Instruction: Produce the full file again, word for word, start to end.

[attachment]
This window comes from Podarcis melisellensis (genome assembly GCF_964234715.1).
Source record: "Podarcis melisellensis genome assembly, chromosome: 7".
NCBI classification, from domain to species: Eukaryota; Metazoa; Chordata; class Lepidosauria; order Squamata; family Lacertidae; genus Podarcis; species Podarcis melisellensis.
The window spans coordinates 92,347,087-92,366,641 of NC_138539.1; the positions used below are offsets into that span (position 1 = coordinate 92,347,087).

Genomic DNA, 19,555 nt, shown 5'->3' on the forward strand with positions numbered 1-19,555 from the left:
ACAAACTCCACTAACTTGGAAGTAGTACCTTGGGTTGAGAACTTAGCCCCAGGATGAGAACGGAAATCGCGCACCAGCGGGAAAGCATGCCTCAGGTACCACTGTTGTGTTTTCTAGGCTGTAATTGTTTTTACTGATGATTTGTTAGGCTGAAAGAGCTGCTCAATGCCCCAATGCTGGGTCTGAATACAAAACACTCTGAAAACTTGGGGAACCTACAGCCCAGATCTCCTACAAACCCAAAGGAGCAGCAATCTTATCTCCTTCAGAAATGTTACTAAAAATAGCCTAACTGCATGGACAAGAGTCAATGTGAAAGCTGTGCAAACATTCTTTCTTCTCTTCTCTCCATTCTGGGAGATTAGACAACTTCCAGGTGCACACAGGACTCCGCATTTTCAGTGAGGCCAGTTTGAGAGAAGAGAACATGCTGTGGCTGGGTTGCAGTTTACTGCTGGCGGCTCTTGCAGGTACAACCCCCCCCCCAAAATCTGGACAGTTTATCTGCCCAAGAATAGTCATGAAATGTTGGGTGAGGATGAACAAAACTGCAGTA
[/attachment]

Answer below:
This window comes from Podarcis melisellensis (genome assembly GCF_964234715.1).
Source record: "Podarcis melisellensis genome assembly, chromosome: 7".
NCBI classification, from domain to species: Eukaryota; Metazoa; Chordata; class Lepidosauria; order Squamata; family Lacertidae; genus Podarcis; species Podarcis melisellensis.
The window spans coordinates 92,347,087-92,366,641 of NC_138539.1; the positions used below are offsets into that span (position 1 = coordinate 92,347,087).

Genomic DNA, 19,555 nt, shown 5'->3' on the forward strand with positions numbered 1-19,555 from the left:
ACAAACTCCACTAACTTGGAAGTAGTACCTTGGGTTGAGAACTTAGCCCCAGGATGAGAACGGAAATCGCGCACCAGCGGGAAAGCATGCCTCAGGTACCACTGTTGTGTTTTCTAGGCTGTAATTGTTTTTACTGATGATTTGTTAGGCTGAAAGAGCTGCTCAATGCCCCAATGCTGGGTCTGAATACAAAACACTCTGAAAACTTGGGGAACCTACAGCCCAGATCTCCTACAAACCCAAAGGAGCAGCAATCTTATCTCCTTCAGAAATGTTACTAAAAATAGCCTAACTGCATGGACAAGAGTCAATGTGAAAGCTGTGCAAACATTCTTTCTTCTCTTCTCTCCATTCTGGGAGATTAGACAACTTCCAGGTGCACACAGGACTCCGCATTTTCAGTGAGGCCAGTTTGAGAGAAGAGAACATGCTGTGGCTGGGTTGCAGTTTACTGCTGGCGGCTCTTGCAGGTACAACCCCCCCCCCAAAATCTGGACAGTTTATCTGCCCAAGAATAGTCATGAAATGTTGGGTGAGGATGAACAAAACTGCAGTA